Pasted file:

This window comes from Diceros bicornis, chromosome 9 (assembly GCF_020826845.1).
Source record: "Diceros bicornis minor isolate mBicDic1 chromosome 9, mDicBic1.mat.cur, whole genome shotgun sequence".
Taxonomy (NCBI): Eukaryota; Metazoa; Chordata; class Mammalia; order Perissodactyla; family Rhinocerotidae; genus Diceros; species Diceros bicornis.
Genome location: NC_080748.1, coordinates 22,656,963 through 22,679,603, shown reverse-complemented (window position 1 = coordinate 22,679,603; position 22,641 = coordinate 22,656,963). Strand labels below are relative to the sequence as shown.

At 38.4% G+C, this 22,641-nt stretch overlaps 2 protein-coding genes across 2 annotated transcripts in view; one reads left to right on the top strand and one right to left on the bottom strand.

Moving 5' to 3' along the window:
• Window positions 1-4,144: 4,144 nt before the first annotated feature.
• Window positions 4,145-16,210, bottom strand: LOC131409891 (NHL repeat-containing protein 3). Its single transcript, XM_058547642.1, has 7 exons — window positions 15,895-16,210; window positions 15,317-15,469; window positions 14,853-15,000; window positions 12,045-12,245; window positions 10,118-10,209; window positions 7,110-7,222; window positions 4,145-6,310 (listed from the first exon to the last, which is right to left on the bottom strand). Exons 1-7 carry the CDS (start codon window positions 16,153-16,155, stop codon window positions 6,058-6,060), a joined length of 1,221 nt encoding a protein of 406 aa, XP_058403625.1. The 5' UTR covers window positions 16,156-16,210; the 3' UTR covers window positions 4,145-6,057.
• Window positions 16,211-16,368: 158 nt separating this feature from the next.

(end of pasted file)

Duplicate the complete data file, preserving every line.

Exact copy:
This window comes from Diceros bicornis, chromosome 9 (assembly GCF_020826845.1).
Source record: "Diceros bicornis minor isolate mBicDic1 chromosome 9, mDicBic1.mat.cur, whole genome shotgun sequence".
Taxonomy (NCBI): Eukaryota; Metazoa; Chordata; class Mammalia; order Perissodactyla; family Rhinocerotidae; genus Diceros; species Diceros bicornis.
Genome location: NC_080748.1, coordinates 22,656,963 through 22,679,603, shown reverse-complemented (window position 1 = coordinate 22,679,603; position 22,641 = coordinate 22,656,963). Strand labels below are relative to the sequence as shown.

At 38.4% G+C, this 22,641-nt stretch overlaps 2 protein-coding genes across 2 annotated transcripts in view; one reads left to right on the top strand and one right to left on the bottom strand.

Moving 5' to 3' along the window:
• Window positions 1-4,144: 4,144 nt before the first annotated feature.
• Window positions 4,145-16,210, bottom strand: LOC131409891 (NHL repeat-containing protein 3). Its single transcript, XM_058547642.1, has 7 exons — window positions 15,895-16,210; window positions 15,317-15,469; window positions 14,853-15,000; window positions 12,045-12,245; window positions 10,118-10,209; window positions 7,110-7,222; window positions 4,145-6,310 (listed from the first exon to the last, which is right to left on the bottom strand). Exons 1-7 carry the CDS (start codon window positions 16,153-16,155, stop codon window positions 6,058-6,060), a joined length of 1,221 nt encoding a protein of 406 aa, XP_058403625.1. The 5' UTR covers window positions 16,156-16,210; the 3' UTR covers window positions 4,145-6,057.
• Window positions 16,211-16,368: 158 nt separating this feature from the next.